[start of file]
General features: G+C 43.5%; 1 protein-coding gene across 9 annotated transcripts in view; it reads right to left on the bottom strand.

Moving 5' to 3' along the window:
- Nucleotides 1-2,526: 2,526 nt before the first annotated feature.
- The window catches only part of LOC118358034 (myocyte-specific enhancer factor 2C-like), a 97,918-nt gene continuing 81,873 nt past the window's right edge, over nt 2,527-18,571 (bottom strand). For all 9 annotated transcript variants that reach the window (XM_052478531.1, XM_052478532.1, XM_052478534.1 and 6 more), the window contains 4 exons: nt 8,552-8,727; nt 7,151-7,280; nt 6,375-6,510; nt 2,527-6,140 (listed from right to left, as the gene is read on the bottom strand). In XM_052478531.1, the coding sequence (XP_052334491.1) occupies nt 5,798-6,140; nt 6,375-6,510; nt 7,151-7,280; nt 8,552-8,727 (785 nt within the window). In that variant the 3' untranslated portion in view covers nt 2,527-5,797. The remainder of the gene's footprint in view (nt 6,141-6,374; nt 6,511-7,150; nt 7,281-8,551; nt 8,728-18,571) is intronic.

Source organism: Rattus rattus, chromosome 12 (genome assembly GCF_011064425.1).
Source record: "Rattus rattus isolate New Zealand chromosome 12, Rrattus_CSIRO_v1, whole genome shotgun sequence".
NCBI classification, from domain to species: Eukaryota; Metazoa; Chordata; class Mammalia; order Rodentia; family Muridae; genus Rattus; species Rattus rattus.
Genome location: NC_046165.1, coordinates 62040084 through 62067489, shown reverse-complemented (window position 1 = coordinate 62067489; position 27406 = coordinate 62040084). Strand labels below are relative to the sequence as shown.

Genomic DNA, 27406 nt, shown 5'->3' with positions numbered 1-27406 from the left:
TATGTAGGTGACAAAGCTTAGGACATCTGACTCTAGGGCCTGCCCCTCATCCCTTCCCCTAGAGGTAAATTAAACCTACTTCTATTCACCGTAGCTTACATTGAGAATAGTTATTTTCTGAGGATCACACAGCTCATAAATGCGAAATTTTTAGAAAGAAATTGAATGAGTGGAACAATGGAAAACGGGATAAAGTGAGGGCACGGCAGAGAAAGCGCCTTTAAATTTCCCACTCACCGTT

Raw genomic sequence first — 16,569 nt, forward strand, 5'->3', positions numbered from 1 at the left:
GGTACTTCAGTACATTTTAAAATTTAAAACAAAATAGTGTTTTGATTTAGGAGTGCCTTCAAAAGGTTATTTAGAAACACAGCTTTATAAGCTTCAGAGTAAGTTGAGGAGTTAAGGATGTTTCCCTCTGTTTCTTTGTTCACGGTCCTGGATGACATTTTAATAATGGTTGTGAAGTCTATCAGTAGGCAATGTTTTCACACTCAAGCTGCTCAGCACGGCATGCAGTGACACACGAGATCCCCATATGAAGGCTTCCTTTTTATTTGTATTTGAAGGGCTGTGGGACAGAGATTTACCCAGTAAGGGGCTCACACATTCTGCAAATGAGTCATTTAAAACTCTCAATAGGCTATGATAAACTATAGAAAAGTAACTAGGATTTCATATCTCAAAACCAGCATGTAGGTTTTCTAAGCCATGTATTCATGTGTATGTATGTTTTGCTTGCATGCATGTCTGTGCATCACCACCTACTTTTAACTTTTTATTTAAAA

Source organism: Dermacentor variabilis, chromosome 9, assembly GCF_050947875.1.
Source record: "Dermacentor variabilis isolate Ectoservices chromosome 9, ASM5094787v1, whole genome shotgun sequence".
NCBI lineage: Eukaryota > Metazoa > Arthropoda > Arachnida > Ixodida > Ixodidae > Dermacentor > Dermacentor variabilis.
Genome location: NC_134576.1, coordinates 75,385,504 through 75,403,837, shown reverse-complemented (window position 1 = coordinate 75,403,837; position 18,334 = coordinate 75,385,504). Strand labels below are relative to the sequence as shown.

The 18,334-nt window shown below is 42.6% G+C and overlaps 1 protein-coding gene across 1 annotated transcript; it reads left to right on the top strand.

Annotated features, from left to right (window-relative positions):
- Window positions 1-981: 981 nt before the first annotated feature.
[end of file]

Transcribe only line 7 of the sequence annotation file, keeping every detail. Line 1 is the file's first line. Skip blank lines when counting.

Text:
NCBI classification, from domain to species: Eukaryota; Metazoa; Chordata; class Mammalia; order Rodentia; family Muridae; genus Rattus; species Rattus rattus.